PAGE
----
Bill of Rights to Correct Past Assessment Wrongs?

If the efforts of one member of County Council is directed toward eliminating "sticker shock" from new assessed values that will go into effect in January of 2012 through a homeowner "bill of rights", it should be known that the window of opportunity for minimizing the impact of new assessments was lost when the County opted to toss out the planned values for 2006 and adopted a base year plan that used 2002 values.

For those who recall the recent history of Allegheny County reassessments, a history that we documented in pieces over the last few years, the County released new assessment numbers in early 2005 so that taxpayers could absorb their value, have a year to appeal, and have values in place for 2006 for taxation purposes. That would then be followed by annual reassessments in 2009 and years thereafter, thus minimizing the shock taxpayers would undergo when they received a mailing from the County’s Office of Property Assessments.

Those 2005 numbers were described as "uniform and accurate" by the County’s chief assessment officer but were tossed out in favor of other schemes before the County settled on the base year plan, a plan that was later overturned by the PA Supreme Court.

Now with the legal matters settled and the coming year revealing the results of the reassessment, the Council member proposes a variety of fixes for the assessments. Some the County could do (raise the homestead exclusion, assign County employees for on-site verification of property value disputes) while others seem questionable and could put the County in a familiar place, namely the courts of law (phasing in the impact of large increases over several years, compelling payments from municipalities and school districts on appeals of properties). Not mentioned in the "bill of rights" is the fact that the County could commit to a revenue neutral windfall after the reassessment, even though it is permitted to take 105%.

With all the machinations the County has attempted to circumvent its duty in assessing real property, isn’t it time to simply follow through with the process? After all, those that have been greatly underassessed have for many years paid far less than their fair share of taxes, forcing those who are correctly assessed or over assessed to pay higher taxes than they should have paid. When does that subsidy end?

Taxpayer Protections Get Up or Down Vote Today—But Not Here

While Election Day is relatively "quiet" in southwestern Pennsylvania and the rest of the state with judicial and municipal offices dominating the ballot, there are questions on the ballots in other states that could determine whether taxpayers gain control of their government’s growth.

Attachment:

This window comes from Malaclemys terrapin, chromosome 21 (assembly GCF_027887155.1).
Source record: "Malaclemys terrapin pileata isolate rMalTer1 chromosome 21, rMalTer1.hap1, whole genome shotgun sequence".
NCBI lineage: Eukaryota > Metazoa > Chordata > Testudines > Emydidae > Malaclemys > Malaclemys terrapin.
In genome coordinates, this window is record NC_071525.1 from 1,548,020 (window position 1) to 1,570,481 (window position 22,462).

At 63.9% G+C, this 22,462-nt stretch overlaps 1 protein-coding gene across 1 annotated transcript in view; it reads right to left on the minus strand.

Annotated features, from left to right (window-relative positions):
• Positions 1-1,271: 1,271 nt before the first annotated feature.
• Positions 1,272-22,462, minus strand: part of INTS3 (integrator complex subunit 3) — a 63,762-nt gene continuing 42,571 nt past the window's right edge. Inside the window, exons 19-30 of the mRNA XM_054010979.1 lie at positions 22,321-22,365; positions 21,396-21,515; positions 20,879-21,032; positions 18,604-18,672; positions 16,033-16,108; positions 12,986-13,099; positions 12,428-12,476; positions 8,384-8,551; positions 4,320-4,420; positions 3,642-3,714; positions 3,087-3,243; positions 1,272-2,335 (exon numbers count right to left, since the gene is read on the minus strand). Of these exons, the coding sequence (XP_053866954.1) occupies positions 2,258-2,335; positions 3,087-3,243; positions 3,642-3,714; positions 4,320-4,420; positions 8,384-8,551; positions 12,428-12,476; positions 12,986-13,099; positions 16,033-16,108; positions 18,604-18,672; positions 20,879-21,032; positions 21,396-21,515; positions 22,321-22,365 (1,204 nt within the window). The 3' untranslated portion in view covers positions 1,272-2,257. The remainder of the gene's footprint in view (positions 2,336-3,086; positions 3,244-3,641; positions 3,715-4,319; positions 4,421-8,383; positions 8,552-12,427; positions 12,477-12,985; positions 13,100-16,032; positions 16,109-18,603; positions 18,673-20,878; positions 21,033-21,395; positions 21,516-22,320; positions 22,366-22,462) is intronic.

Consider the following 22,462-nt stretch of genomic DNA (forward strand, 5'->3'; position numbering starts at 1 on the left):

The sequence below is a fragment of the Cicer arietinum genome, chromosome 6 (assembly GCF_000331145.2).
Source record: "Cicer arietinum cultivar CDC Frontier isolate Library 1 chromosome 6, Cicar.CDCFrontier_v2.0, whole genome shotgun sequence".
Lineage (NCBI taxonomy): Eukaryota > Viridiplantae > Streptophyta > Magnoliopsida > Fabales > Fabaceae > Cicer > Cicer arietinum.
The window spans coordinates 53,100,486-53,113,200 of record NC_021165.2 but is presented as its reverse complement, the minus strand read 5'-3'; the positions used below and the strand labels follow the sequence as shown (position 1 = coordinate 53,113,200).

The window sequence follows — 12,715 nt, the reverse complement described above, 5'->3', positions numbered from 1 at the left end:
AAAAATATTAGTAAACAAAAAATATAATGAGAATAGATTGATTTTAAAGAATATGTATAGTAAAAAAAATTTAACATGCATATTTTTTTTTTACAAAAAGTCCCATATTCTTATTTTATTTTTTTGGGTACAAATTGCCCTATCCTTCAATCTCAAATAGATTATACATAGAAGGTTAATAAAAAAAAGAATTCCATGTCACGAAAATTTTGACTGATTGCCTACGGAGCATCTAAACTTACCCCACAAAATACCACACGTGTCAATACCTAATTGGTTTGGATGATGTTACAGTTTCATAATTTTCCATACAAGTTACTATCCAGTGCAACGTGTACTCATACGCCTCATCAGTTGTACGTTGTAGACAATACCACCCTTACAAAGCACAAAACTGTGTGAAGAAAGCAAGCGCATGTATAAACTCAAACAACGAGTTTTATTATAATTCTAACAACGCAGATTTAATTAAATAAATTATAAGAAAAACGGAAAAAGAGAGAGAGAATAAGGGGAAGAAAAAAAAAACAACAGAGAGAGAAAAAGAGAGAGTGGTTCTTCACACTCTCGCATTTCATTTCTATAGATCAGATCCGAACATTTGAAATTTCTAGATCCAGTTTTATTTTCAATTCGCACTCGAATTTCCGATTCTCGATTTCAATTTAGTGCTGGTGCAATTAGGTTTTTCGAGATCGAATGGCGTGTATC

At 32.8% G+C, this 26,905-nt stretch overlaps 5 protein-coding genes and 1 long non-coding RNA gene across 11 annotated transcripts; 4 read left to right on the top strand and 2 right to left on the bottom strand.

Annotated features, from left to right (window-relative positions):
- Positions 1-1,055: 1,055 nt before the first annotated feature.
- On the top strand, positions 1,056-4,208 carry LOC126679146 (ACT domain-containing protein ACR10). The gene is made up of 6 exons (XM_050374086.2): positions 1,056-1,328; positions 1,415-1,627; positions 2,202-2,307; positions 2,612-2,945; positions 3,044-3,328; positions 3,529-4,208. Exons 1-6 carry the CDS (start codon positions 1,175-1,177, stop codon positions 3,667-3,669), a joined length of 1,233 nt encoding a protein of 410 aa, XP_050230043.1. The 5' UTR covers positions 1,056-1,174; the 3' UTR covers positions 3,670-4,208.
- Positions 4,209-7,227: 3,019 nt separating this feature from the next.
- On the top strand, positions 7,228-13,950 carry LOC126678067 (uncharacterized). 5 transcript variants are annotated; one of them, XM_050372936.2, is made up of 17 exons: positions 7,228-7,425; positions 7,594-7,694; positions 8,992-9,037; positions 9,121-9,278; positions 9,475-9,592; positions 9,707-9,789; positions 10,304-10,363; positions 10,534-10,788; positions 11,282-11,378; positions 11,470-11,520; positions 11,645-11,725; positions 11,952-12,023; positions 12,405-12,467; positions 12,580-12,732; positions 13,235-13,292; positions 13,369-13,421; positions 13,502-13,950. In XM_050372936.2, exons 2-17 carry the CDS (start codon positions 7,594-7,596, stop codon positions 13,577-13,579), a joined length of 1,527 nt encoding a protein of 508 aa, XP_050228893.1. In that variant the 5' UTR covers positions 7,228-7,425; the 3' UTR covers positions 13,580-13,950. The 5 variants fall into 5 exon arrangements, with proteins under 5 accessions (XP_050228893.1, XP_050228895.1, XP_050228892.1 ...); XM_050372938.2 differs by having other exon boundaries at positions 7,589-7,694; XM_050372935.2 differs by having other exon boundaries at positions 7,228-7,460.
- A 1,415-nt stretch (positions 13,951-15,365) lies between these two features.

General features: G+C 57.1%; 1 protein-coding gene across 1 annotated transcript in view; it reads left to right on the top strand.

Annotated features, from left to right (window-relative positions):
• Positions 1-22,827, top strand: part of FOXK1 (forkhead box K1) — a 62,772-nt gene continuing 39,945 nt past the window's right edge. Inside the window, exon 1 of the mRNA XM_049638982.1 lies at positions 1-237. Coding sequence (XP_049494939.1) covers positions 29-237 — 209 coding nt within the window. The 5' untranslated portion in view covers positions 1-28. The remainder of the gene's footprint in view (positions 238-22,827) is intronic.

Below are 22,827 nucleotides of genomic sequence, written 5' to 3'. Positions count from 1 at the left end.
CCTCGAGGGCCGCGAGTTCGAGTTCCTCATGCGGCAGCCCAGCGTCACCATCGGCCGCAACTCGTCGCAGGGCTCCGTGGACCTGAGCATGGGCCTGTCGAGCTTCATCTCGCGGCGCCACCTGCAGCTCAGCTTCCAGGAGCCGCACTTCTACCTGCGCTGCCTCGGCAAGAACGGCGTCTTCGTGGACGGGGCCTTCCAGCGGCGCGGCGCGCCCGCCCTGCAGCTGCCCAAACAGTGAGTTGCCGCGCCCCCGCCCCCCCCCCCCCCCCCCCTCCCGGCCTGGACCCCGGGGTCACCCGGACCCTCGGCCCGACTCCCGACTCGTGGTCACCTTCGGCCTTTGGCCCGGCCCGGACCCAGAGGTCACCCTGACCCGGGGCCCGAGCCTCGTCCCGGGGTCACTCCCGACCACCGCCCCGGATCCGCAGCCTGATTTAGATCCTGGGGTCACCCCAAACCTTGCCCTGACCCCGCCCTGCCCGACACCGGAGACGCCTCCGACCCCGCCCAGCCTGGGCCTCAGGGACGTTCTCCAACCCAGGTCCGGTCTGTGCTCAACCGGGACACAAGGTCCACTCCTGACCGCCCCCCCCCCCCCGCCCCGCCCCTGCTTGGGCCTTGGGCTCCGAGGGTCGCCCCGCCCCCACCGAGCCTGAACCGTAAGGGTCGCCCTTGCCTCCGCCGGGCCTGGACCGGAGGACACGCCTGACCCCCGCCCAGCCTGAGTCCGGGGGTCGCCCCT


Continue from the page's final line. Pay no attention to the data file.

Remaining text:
In Maine and Washington, voters get to decide on Taxpayer Bill of Rights measures: both states would control revenue or expenditure growth by pegging them to the rate of inflation plus population change annually. The National Taxpayers’ Union Ballot Guide points out that in Maine, should the measure pass, growth above the cap would be returned to the taxpayers and used for a rainy day fund. In Washington voters would get approval of proposed tax increases that exceed the cap.

If Pennsylvania had a similar measure in place there would have been enough money to close the $2-$3 billion shortfall that the state recently wrestled with and will wrestle with again. Just by tying spending growth to the rate of inflation (measured by the change in the Northeast consumer price index) spending since 2002 (when the state budget was $20.4 billion) would have grown 22 percent instead of the actual 36 percent state taxpayers have seen, resulting in $3 billion in savings.

But don’t look for any type of tax control measure soon. Even the highly touted Act 1 school property tax reform measure has received minimal play on ballots across the state, thanks to the loopholes built into the language. Voters have had little opportunity to see a tax increase proposal placed before them, and few districts seem interested in asking their voters to consider a shift to a higher earned income tax or a personal income tax in order to fund property tax relief.